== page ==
Hashim Sarkis Introduced as Curator of Biennale Architettura 2020

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MiND met the curator of the 2020 Biennale, Hashim Sarkis, at Ca’ Giustinian in Venice to find out more about him and his view for the 17th International Architecture Exhibition titled “How will we live together?”.

Architect, educator, and scholar, Mr Sarkis is principal of ‘Hashim Sarkis Studios‘, established in 1998 with offices in Boston and Beirut. He is also the Dean of the School of Architecture and Planning at the Massachusetts Institute of Technology since 2015.

Can you tell us about your background and your route into architecture?

I decided to become an architect at the age of three. I had no clue what architecture was except that I grew up in this little house in Beirut, which was designed by two of my father’s friends. With a very beautiful modern style, people would come and admire the house and I wanted to do the same. So in a way I got to learn what architecture was after deciding to become an architect.

What inspires you?

I would say that has changed over the years, from one stage to another. I’m intrigued by architecture’s possibility to posit alternatives. What if we can live together differently? I guess it’s the ‘what if’ aspect of architecture that fascinates me.

Hashim Sarkis, Paolo Baratta. Photo by Jacopo Salvi. Courtesy: La Biennale di Venezia

The theme for the previous architecture Biennale was ‘Freespace’, which can be interpreted as referring to public spaces. Do you think there is an increasing focus on the importance of public spaces as opposed to residential ones?

That was a very well defined theme around cities and architectural typologies. I think of the 2020 theme as an extension of some of the threads from previous Biennale editions, weaving them together, but at the same time introducing new threads. That’s a process that has been well mastered by the selection of curators and continuities that President Paolo Baratta charged between the different Biennales. This exhibition is focused on living together across scales, from the spaces between individuals to the planet. It does draw not just public space in, but a variety of what I would call social equipment – schools, hospitals, public spaces, cafes, that could provide alternative models of us coming together, including housing.

I am looking at pulling in some examples of social spaces like cafes, where architecture plays an important role in enhancing the space as a discursive space where encounters and discussions can happen across society levels and across different people. An example that comes to mind is the Mos Eisley café in Star Wars, where all sorts of creatures come together. If I can’t find a good café, I will bring the Star Wars café to the Biennale!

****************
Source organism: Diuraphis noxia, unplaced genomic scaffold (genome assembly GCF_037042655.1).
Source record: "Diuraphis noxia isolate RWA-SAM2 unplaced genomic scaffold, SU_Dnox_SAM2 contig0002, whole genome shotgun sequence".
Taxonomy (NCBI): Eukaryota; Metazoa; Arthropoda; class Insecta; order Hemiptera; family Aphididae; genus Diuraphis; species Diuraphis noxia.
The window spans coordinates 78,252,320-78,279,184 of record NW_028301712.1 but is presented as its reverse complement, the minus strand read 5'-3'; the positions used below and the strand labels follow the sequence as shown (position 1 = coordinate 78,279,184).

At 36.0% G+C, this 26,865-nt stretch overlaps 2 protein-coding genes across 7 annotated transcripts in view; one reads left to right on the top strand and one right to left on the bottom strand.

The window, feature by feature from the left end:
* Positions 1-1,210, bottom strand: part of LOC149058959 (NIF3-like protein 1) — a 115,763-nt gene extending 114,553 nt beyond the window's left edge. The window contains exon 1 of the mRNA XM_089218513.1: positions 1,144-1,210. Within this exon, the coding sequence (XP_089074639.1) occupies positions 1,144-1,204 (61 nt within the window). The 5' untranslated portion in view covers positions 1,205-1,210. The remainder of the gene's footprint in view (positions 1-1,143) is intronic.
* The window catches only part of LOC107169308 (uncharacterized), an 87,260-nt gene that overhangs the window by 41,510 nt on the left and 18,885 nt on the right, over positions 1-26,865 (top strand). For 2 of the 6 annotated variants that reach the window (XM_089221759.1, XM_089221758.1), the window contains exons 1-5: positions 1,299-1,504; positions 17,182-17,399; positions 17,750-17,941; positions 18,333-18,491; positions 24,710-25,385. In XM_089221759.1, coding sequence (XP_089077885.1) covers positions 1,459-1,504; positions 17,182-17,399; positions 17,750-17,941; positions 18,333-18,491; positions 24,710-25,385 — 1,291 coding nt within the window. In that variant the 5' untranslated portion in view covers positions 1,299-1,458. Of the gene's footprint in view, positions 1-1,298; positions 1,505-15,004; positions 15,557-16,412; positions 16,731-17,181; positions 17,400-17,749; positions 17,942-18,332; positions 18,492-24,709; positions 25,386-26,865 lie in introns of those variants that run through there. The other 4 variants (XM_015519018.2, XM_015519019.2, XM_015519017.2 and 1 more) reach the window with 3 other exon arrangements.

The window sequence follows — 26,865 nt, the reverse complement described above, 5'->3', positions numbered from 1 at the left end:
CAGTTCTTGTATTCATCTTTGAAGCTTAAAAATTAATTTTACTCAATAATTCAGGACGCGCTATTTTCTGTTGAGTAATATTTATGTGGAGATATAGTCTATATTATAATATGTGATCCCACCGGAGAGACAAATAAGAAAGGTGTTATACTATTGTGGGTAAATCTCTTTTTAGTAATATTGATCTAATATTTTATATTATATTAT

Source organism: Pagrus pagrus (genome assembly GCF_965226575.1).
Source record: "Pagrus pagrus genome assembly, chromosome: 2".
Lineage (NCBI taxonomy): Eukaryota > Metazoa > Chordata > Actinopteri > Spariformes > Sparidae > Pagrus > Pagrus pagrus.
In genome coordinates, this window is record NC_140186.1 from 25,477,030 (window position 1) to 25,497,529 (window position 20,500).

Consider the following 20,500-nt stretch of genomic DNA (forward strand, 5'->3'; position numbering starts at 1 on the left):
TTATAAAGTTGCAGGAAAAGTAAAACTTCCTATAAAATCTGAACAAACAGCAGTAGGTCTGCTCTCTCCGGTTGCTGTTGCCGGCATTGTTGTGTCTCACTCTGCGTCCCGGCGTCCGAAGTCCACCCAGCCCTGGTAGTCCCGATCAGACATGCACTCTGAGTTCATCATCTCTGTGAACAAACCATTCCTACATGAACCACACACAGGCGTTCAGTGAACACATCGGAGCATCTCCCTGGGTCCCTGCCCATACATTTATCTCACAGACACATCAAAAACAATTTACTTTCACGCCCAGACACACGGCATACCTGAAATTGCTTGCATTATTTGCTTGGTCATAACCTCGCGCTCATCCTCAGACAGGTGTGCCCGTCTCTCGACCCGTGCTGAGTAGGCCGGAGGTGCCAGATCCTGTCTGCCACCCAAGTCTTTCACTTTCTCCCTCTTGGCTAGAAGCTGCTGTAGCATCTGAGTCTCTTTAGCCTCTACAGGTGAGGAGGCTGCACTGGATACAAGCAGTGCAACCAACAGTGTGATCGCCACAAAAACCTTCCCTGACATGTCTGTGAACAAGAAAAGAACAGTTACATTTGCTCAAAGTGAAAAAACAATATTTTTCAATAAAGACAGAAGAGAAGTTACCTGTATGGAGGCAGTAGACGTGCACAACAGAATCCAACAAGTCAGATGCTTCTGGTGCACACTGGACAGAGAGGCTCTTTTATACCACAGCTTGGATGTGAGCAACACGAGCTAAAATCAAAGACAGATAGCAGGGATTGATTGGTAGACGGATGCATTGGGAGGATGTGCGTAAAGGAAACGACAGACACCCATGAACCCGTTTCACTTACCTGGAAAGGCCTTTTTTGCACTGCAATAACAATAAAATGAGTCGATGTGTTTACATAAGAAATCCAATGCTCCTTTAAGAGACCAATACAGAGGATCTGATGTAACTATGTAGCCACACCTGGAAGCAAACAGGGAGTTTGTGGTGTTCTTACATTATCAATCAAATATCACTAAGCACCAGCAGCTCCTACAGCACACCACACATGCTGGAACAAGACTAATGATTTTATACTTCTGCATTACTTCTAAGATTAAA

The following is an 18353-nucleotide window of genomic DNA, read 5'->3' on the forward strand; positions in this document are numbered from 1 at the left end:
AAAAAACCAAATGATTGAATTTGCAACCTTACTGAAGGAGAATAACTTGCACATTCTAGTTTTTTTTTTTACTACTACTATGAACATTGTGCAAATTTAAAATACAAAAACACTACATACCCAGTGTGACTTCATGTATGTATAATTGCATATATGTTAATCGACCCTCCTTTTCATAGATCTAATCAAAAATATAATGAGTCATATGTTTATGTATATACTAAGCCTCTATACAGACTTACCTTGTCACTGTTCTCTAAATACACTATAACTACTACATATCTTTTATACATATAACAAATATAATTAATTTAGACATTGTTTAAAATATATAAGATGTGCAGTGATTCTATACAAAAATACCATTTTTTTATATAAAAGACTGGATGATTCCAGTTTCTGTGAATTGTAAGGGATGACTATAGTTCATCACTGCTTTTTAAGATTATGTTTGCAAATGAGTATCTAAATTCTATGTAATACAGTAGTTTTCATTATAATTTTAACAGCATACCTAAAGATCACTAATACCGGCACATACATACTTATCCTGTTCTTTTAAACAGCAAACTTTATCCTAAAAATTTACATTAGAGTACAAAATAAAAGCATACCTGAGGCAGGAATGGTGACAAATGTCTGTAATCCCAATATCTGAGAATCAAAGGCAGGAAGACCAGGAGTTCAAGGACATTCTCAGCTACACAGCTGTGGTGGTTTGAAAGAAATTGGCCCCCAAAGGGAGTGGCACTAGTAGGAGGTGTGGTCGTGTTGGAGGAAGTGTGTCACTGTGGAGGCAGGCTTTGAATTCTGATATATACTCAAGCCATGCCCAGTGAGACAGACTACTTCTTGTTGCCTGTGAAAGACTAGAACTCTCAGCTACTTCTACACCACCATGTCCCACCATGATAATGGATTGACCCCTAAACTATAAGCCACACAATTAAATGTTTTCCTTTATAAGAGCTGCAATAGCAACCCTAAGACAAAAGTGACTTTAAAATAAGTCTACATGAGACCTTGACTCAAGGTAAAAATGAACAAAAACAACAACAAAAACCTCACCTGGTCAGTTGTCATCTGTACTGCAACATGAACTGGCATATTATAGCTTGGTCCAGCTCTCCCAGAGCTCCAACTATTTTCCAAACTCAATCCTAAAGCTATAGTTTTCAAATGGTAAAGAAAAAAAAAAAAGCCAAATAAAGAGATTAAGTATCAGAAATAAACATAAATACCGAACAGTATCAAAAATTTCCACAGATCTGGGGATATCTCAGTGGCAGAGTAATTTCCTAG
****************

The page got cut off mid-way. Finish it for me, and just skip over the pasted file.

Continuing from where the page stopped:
Hashim Sarkis. Photo by Jacopo Salvi. Courtesy: La Biennale di Venezia

On the other hand, how do you see residential architecture evolving?

In terms of the Biennale, the notion of living together is focusing on the ‘living’, so housing is going to be very important. I think the premise here comes back to the fact that we have a diversity of family types emerging, diversities of ways of living together under one roof. For the most part, architects tend to impose a very particular model of the nuclear family house as the prevailing model for all sorts of life, all forms of family. So we’re hoping that we can encourage and bring a broader diversity of what the household could be. There is a way in which the architecture we can produce does not have to impose particular hierarchies or notions of privacy. It can guide and inspire, it doesn’t have to sequester divide, it can be more flexible.

How would you respond to this year’s theme if you were a participant?

I must admit I haven’t thought about that! I think the theme is broad enough, and I’m seeing different reactions from different architects. I would hope, if I were participating in this Biennale, as I hope the other participating architects will do, to surprise and challenge it a little bit, pushing the theme a bit further. There may be projects that fit it perfectly, but I would also like the projects to start blurring the edges, challenging certain possibilities.

Hashim Sarkis, Paolo Baratta. Photo by Jacopo Salvi. Courtesy: La Biennale di Venezia.

What are some ways that architects can bring together practical and visionary elements?

Every good architectural project does that. It satisfies, it expresses, it moves the constraints, but it also says what if it could go further? To be able to be in its context and also out of its context at the same time, calibrating that transition, is the beauty that architecture can bring to every form of life.

What do you think will be the biggest challenge of curating the Biennale?

I think it comes down to being able to capture a certain rhythm in the spaces and the organization of the projects. And perhaps at some point to be able to walk out of a particular sub theme or scale, to establish a position. I don’t think the curator should impose too much. It’s important to become invisible at some point, but in a good way, so I think that will be the challenge.

What advice would you give to young and aspiring architects?

Not to listen to advice (including this one!). People think that growing to be yourself is not as important as following a particular path. But the success of every architect or artist depends on their ability to become themselves, and uniquely so. There is an infinite ability for each one of us to change and transform ourselves and transform the world with us. Following a particular model means that we’re suppressing that possibility. To project our uniqueness and the uniqueness of our experiences onto the world is very enriching and it is not at all inconsistent with each one of us being part of a collective imaginary.

By: Elena Parise
Cover photo by Bryce Vickmark